A note about the playwright: “Born in Lancashire, England in 1896, playwright and author Dodie Smith is best known for her children’s book The Hundred And One Dalmatians. Her first novel, I Capture The Castle, was written while she was living in the United States writing screenplays for Paramount. Smith adapted I Capture The Castle into a stage play in 1952, and is the author of more than 20 plays, novels, and screenplays. Several of her works were adapted into films including Autumn Circus, Call It a Day, Dear Octopus, and The Hundred and One Dalmatians. I Capture The Castle was made into a feature film and released in 2003 starring Bill Nighy.”
The always excellent Artistic Staff of the Shakespeare Theatre of NJ includes; Set designer Harry Feiner, lighting designer Jared Sayeg, costume designer Hugh Hanson, and sound designer Michael Eisenberg. Amanda Michaels is the production stage manager.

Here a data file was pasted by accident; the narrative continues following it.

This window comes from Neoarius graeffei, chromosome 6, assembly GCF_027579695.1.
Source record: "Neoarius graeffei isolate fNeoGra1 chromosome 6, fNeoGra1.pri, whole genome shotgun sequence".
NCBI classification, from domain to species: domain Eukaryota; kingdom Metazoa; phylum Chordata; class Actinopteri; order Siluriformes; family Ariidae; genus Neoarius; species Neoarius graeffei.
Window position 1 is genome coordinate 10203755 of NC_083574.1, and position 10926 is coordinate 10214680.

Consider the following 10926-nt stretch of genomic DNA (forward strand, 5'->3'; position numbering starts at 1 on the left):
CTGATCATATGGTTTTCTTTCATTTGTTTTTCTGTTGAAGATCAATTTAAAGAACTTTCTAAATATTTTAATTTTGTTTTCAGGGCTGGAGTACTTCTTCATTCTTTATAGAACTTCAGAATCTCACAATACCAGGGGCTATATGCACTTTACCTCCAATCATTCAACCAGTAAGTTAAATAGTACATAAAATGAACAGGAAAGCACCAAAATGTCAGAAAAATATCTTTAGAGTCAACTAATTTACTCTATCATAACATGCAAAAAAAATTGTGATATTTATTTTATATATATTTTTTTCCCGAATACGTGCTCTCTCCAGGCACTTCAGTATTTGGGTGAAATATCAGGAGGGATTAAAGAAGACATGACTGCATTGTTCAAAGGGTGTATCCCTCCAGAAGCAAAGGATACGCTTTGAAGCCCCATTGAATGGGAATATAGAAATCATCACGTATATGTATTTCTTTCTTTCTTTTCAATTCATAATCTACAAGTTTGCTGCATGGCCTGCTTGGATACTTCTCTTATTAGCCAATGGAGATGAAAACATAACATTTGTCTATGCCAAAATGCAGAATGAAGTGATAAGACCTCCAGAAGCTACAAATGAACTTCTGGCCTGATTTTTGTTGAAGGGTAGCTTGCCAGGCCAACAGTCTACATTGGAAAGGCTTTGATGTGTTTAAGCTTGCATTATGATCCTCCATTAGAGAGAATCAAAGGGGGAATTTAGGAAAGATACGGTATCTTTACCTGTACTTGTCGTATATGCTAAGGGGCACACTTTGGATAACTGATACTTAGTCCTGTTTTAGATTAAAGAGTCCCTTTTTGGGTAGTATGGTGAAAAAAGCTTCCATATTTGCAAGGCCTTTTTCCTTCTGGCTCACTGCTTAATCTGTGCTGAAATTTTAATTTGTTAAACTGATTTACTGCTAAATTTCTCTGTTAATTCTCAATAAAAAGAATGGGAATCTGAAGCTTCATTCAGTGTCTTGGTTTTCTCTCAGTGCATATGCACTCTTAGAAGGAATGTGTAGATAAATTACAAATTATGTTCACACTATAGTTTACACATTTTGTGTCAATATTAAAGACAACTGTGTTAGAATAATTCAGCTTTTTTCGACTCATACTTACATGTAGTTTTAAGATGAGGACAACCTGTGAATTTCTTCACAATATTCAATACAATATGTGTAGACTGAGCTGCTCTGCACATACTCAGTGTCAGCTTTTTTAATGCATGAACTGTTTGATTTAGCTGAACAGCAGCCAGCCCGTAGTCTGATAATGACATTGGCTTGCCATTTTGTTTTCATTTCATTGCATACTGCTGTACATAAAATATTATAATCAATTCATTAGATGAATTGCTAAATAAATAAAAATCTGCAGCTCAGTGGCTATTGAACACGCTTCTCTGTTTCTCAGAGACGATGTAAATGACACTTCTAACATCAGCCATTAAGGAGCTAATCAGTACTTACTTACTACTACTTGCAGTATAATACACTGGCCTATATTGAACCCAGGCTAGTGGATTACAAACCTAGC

Single tickets for I Capture The Castle start at $31. Single ticket prices include a $2 facility fee not subject to discount. Student Rush tickets are available a half-hour before curtain for $10 with a valid student ID. For tickets, call the box office at 973-408-5600, visit www.ShakespeareNJ.org or email email@example.com.
For no more than the cost of a regular ticket, three Symposium Series performances for each show include a post-play discussion with the cast and artistic staff. Symposium performances for I Capture the Castle will be Tuesday, December 7 at 7:30 p.m., and Saturday, December 11 and 18 at 2:00 p.m.
For each production, The Shakespeare Theatre presents the popular education program Know the Show. From 7:00 to 7:30 p.m., artists from The Shakespeare Theatre will present a pre-performance talk that provides background information and an insider’s perspective on the production. Know the Show will be held on December 9 at 7:00 p.m. General admission is $5 for the general public, $4 for ticket package holders. Tickets to that evening’s 8:00 p.m. performance may be purchased separately.